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Assessing the medical reasoning skills of GPT-4 in complex ophthalmology cases

Milad, Daniel; Antaki, Fares; Milad, Jason; Farah, Andrew; Khairy, Thomas; Mikhail, David; Giguère, Charles-Édouard; ... Duval, Renaud; + view all (2024) Assessing the medical reasoning skills of GPT-4 in complex ophthalmology cases. British Journal of Ophthalmology 10.1136/bjo-2023-325053. (In press). Green open access

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Abstract

Background/aims: This study assesses the proficiency of Generative Pre-trained Transformer (GPT)-4 in answering questions about complex clinical ophthalmology cases. // Methods: We tested GPT-4 on 422 Journal of the American Medical Association Ophthalmology Clinical Challenges, and prompted the model to determine the diagnosis (open-ended question) and identify the next-step (multiple-choice question). We generated responses using two zero-shot prompting strategies, including zero-shot plan-and-solve+ (PS+), to improve the reasoning of the model. We compared the best-performing model to human graders in a benchmarking effort. // Results: Using PS+ prompting, GPT-4 achieved mean accuracies of 48.0% (95% CI (43.1% to 52.9%)) and 63.0% (95% CI (58.2% to 67.6%)) in diagnosis and next step, respectively. Next-step accuracy did not significantly differ by subspecialty (p=0.44). However, diagnostic accuracy in pathology and tumours was significantly higher than in uveitis (p=0.027). When the diagnosis was accurate, 75.2% (95% CI (68.6% to 80.9%)) of the next steps were correct. Conversely, when the diagnosis was incorrect, 50.2% (95% CI (43.8% to 56.6%)) of the next steps were accurate. The next step was three times more likely to be accurate when the initial diagnosis was correct (p<0.001). No significant differences were observed in diagnostic accuracy and decision-making between board-certified ophthalmologists and GPT-4. Among trainees, senior residents outperformed GPT-4 in diagnostic accuracy (p≤0.001 and 0.049) and in accuracy of next step (p=0.002 and 0.020). // Conclusion: Improved prompting enhances GPT-4’s performance in complex clinical situations, although it does not surpass ophthalmology trainees in our context. Specialised large language models hold promise for future assistance in medical decision-making and diagnosis.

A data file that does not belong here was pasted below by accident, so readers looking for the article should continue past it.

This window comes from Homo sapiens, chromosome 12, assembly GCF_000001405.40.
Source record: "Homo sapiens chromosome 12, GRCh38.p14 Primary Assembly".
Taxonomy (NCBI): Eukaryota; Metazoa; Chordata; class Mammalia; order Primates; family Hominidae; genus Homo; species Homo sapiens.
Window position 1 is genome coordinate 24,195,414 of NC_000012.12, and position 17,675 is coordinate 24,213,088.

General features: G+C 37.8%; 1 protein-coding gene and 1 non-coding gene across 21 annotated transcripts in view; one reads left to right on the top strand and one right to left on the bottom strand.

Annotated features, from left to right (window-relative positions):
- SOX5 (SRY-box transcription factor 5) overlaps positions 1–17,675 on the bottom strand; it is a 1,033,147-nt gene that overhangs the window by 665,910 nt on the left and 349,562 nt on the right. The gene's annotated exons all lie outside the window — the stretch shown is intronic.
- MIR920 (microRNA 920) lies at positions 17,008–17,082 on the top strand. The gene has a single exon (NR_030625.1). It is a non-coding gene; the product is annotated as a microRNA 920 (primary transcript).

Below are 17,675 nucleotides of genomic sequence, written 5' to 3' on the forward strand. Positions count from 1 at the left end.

Type: Article
Title: Assessing the medical reasoning skills of GPT-4 in complex ophthalmology cases
Location: England
Open access status: An open access version is available from UCL Discovery
DOI: 10.1136/bjo-2023-325053
Publisher version: http://dx.doi.org/10.1136/bjo-2023-325053
Language: English
Additional information: This version is the author accepted manuscript. For information on re-use, please refer to the publisher’s terms and conditions.
UCL classification: UCL
UCL > Provost and Vice Provost Offices > School of Life and Medical Sciences
UCL > Provost and Vice Provost Offices > School of Life and Medical Sciences > Faculty of Brain Sciences
UCL > Provost and Vice Provost Offices > School of Life and Medical Sciences > Faculty of Brain Sciences > Institute of Ophthalmology
URI: https://discovery.ucl.ac.uk/id/eprint/10189698
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